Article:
This article talks about alternatives to master’s degree programs in medical coding and their education requirements, coursework, job and wage outlook, and certification options.
Master Programs in Medical Coding
The healthcare industry needs medical coding professionals to translate medical procedures into code to fill out billing insurance forms. Schools most commonly offer an Associate of Applied Science (A.A.S.) in Medical Billing and Coding program. Medical billing professionals seeking an advanced degree that could lead to a managerial position would benefit from enrolling in a Master of Science (M.S.) in Healthcare Management.
Program coursework includes the basics of medical coding and terminology; admission criteria typically require incoming students to hold a high school diploma. The focus of master’s degree programs in healthcare management is mainly on records management and business administration principles and applicants for admission must hold a bachelor’s degree. Certification offered by the American Academy of Professional Coders may be available to medical coders and billing specialists.
Associate of Applied Science (A.A.S.) Programs in Medical Billing and Coding
Students in an associate’s degree program in medical billing and coding gain a basic grasp of medical procedures, the healthcare industry, and medical terminology. They learn ways of transforming records of medical procedures into a form of shorthand code for use in billing and record-keeping. A work experience credit or an externship is available through some community colleges and vocational schools for students at a healthcare center, hospital or insurance company before they graduate.
Applicants for admission to an associate’s degree program related to medical coding would benefit from having basic computer skills, a strong command of the English language, and keyboarding skills. Schools recommend that applicants be interested in working in the healthcare field, and hold a GED or high school diploma.
Program coursework covers the fundamentals of coding techniques and introduces students to the healthcare industry. Core coursework may cover topic areas such as:
•Health services computer applications
•Basic coding systems
•Law and ethics in healthcare
Job and Wage Outlook
In 2017, nearly 206,300 individuals in the United States were employed as records and health information technicians (U.S. Bureau of Labor Statistics). Most found employment through physicians’ offices, hospitals, and nursing care facilities. In 2017, the highest-paid professionals worked in the pharmaceutical manufacturing industry; medical records techs brought in an average annual wage of $39,180.
Certification credentials for professional medical coders and billers are offered by the American Academy of Professional Coders (AAPC). Armed with the credentials, medical records professionals can seek employment or higher wages if already employed. The Certified Professional Coder – Payer (CPC-P), the Certified Professional Coder – Outpatient Hospital (CPC-H) and the Certified Professional Coder (CPC) are some examples of certifications offered.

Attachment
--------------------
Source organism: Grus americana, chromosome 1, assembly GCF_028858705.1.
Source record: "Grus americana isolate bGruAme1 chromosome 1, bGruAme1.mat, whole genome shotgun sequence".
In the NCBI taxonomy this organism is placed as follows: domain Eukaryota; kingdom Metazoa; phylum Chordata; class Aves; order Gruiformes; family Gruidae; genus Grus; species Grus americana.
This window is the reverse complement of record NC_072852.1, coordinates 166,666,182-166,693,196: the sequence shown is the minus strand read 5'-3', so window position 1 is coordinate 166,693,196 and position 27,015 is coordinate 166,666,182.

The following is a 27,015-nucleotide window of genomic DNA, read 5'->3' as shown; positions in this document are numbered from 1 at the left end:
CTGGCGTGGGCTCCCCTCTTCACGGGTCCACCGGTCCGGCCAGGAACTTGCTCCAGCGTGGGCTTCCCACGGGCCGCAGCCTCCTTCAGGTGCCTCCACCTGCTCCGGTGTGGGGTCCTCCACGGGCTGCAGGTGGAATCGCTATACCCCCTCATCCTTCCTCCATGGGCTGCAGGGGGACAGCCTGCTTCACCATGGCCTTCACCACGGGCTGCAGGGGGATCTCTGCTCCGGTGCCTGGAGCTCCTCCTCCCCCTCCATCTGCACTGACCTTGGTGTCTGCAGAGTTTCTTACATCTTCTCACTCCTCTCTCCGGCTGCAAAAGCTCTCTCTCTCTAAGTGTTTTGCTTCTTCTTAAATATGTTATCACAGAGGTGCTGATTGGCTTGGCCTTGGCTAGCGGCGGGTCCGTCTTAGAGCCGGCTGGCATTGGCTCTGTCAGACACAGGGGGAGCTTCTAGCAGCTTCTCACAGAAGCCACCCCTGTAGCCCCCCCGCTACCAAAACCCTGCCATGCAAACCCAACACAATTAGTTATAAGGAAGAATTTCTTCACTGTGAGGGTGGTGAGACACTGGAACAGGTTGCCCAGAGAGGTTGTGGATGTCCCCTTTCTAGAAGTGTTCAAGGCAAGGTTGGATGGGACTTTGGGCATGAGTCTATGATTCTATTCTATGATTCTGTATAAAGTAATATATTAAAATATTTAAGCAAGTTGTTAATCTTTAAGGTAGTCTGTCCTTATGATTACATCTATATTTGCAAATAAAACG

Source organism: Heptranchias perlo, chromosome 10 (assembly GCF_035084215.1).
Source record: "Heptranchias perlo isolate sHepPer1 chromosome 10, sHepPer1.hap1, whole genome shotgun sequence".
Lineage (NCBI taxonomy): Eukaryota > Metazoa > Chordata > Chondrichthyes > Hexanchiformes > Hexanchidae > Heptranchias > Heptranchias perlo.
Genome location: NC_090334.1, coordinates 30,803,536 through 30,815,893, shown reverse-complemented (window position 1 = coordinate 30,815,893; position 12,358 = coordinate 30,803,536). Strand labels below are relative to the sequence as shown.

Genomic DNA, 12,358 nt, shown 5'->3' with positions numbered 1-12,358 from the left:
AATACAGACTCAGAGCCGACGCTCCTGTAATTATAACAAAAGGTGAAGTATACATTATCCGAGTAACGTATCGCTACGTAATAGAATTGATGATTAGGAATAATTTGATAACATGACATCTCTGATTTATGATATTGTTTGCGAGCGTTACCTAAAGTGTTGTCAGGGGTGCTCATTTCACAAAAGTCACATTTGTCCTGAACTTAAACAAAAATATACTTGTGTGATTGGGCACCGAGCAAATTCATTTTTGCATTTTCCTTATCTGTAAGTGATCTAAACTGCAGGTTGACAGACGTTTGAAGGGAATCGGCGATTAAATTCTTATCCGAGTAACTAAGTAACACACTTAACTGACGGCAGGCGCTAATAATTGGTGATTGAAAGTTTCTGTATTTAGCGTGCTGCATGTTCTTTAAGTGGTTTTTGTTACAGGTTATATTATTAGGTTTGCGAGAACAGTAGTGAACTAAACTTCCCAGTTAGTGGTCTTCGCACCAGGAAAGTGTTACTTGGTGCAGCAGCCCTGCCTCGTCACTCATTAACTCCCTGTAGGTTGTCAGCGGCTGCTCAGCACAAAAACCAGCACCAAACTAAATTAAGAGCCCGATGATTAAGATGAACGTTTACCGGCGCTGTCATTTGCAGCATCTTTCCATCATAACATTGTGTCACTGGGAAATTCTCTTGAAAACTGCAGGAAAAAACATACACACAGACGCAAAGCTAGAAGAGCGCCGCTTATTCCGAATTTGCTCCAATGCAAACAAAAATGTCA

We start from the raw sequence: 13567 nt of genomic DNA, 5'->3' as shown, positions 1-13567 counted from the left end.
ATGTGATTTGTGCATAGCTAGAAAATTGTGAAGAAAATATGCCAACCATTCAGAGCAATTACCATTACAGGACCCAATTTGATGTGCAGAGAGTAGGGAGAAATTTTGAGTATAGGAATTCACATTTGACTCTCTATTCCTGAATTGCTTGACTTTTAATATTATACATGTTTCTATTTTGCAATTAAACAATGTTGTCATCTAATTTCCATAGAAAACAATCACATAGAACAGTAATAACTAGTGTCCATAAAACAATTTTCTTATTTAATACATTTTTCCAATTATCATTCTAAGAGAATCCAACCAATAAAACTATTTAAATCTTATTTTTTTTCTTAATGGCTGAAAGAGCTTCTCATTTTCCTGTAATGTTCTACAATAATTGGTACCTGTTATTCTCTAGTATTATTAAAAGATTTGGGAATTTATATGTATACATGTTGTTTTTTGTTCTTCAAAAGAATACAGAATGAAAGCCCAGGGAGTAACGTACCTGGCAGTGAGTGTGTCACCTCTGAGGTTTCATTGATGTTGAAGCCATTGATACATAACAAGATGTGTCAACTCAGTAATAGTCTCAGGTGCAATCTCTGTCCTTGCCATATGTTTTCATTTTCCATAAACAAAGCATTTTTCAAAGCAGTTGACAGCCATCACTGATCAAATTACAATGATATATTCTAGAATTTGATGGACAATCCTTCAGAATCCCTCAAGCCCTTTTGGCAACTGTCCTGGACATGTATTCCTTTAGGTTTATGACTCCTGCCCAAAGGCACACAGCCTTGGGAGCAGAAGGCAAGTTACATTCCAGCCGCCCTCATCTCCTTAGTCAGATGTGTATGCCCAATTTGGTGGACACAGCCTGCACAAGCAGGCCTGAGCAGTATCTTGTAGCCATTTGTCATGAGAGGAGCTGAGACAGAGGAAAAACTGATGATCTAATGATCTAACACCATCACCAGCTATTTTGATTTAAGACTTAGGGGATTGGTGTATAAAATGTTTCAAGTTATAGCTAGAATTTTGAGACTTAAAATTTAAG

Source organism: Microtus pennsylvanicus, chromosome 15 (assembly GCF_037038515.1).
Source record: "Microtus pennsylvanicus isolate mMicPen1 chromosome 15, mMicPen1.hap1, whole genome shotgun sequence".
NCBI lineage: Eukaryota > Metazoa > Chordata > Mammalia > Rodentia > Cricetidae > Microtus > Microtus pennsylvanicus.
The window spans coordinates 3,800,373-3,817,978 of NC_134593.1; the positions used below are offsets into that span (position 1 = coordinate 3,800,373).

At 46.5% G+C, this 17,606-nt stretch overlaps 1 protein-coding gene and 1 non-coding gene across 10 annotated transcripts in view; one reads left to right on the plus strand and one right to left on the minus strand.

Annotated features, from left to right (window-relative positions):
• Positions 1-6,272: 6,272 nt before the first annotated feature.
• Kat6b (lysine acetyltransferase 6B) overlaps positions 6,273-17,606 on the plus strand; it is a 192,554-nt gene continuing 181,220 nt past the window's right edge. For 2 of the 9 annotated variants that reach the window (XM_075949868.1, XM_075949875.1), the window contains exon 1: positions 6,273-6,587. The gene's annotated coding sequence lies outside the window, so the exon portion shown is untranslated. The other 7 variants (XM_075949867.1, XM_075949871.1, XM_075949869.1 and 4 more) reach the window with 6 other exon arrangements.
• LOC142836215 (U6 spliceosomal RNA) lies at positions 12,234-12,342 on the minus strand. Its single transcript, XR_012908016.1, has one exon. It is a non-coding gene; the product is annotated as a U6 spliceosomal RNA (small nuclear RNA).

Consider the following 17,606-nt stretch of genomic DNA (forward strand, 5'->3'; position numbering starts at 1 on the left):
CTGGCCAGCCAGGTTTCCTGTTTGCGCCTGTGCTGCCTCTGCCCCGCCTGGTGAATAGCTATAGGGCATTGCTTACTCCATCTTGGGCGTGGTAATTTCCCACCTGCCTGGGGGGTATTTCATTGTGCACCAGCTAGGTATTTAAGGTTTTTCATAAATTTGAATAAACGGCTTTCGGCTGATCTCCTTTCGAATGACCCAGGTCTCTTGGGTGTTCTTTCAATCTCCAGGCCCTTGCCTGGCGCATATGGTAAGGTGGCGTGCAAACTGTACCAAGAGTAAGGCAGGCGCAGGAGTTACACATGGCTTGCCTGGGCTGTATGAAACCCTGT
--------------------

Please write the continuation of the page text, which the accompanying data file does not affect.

Master of Science (M.S.) Programs in Health Information Management
Few schools, if any, offer master’s degree programs in medical billing and coding; students keen on careers in medical records and management would benefit by earning a master’s degree in health information management. Elements of business administration, healthcare management, and information technology are all in the program where students learn about ways of developing and managing the recording and collection of healthcare data.
Admission criteria typically require incoming students to hold a baccalaureate degree in a field such as business management, organizational management, healthcare management or information technology before they can enroll in a master’s degree program. Schools may also require some professional experience in medical record-keeping and coding or management.
Program coursework combines management skills with the technical aspects of healthcare. Core coursework may cover topic areas such as:
•Coding and classification system
•Electronic health records
•Human resource management
Job and Wage Outlook
In 2017, over 352,200 individuals in the United States were employed as medical and health services managers (BLS). Medical and health services managers are expected to see a higher-than-average job growth of 20%, over the 2017-2027 decade. In 2017, these professionals brought in an average annual wage of $98,350 (BLS).
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median earnings per week than workers with only a high school diploma.*